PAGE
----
(The author is a Reuters Breakingviews columnist. The opinions expressed are his own.)
By Reynolds Holding
NEW YORK, Oct 17 (Reuters Breakingviews) - Attention all patent lawyers: Y’all better Deutsch sprechen. The smartphone wars are moving from eastern Texas to western Germany. The shift is occurring because courts in Mannheim and other cities nearby allow the likes of Apple (AAPL.O), Google (GOOG.O) and Microsoft (MSFT.O) to block rivals without proving damages. The court rulings can also carry global weight. The transatlantic legal arbitrage, however, may be hurting competition.
Judges in Marshall and other towns in the Lone Star State parlayed speed, expertise and pro-patent decisions into an infringement lawsuit boom. In 2011, they heard 608 cases, tops in the United States, according to law firm Perkins Coie. And litigation analyst LegalMetric found that, from 2008 to 2012, plaintiffs won patent trials more often in East Texas than anywhere else in the nation.
Recently, however, the U.S. Supreme Court made it tougher to obtain court orders stopping the sale of infringing products. And last October, the most pro-patent judge in the relevant part of Texas retired. So tech companies started seeking even friendlier climes.
Courts in Mannheim and other German cities have become big favorites. In addition to their haste, high-tech know-how and an unusually pro-patent approach, they can quash an offending product - and without any proof of harm. Only later do these courts determine whether the patent in question is actually valid.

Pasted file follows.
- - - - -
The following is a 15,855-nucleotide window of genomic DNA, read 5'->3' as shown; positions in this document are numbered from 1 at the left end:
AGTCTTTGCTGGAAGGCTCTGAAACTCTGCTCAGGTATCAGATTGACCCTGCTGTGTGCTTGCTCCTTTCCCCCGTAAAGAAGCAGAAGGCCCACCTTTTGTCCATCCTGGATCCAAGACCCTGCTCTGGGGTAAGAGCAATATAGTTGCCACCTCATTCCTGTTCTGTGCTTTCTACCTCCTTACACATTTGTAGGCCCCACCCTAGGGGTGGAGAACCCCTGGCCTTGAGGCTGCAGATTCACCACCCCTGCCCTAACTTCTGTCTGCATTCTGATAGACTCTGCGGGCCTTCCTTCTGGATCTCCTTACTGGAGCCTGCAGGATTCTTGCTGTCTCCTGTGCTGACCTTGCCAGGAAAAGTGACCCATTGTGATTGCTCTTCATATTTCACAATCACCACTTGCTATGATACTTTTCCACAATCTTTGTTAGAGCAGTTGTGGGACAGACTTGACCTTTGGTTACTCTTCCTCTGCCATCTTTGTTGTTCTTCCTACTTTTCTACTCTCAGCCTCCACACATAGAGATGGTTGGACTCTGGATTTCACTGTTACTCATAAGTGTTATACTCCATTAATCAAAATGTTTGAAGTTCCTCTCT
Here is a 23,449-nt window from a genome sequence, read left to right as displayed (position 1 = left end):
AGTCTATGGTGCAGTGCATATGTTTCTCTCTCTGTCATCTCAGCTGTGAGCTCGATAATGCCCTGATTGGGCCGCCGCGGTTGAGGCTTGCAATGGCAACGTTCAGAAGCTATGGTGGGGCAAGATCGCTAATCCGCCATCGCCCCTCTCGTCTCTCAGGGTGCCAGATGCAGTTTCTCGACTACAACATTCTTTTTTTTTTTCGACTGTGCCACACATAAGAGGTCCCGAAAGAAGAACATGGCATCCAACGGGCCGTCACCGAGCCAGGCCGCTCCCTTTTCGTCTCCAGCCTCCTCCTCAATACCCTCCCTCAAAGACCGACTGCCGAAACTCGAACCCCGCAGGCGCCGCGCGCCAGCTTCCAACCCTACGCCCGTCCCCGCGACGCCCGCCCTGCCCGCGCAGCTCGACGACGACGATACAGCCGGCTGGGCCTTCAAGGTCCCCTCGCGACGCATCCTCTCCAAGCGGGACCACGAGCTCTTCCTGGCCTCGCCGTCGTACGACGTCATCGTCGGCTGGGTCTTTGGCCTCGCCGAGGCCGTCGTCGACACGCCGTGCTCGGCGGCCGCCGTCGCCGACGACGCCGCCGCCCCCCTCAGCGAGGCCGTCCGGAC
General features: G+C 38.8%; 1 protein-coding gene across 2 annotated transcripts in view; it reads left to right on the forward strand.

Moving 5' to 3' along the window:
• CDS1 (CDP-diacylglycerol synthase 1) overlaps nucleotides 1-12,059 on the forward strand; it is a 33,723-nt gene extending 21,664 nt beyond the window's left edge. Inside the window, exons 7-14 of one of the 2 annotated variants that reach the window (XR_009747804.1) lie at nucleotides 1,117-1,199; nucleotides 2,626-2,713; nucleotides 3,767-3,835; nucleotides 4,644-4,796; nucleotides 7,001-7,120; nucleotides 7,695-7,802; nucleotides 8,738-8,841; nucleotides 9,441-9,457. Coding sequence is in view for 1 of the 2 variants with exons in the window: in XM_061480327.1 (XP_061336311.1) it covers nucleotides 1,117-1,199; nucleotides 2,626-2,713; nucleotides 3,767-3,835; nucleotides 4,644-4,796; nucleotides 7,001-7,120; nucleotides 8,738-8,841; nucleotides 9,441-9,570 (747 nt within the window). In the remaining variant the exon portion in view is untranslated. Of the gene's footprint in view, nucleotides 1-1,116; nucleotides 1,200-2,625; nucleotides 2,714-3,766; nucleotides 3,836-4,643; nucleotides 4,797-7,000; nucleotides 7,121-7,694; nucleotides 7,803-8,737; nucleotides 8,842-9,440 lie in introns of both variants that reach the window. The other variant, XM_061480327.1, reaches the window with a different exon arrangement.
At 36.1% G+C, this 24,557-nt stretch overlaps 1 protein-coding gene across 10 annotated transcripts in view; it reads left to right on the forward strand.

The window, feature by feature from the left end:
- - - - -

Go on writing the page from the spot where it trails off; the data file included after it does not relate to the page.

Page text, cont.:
That means only minimal proof may be needed to stop rivals cold in the enormous German market. In Duesseldorf, for instance, patent holders win about two-thirds of infringement hearings, according to the Global IP Project, compared with 35 percent worldwide. The court orders are sometimes enforceable throughout the EU and often compel quick settlements elsewhere.
Germans do pay a price for their system. Microsoft this year moved its European distribution headquarters from Germany to the Netherlands after Motorola Mobility sued it in Mannheim. Small companies have also gone bust after being found to have infringed a patent later held invalid.
Some U.S. courts say Germany enables the costly smartphone wars. Last April, for example, a Seattle judge blocked Motorola from enforcing any Mannheim court ruling against Microsoft because the underlying suit was, in effect, harassment. That sort of judicial backlash could make tech firms yearn for the charms deep in the heart of Texas.
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- Microsoft said on Oct. 12 it would add Google as a defendant in a German patent lawsuit against Motorola Mobility. The Redmond, Washington-based company alleges that the Android operating system used in Motorola’s smartphones violates a software patent. Google owns both Motorola Mobility and the Android system.
- It is the first time Microsoft and Google have clashed directly in court over smartphone patents. It is, however, only the latest of scores of legal actions filed in Germany by those two tech giants as well as Apple, Samsung (005930.KS), Nokia (NOK1V.HE) and other companies fighting over the lucrative smartphone market.
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(Editing by Jeffrey Goldfarb and Martin Langfield)
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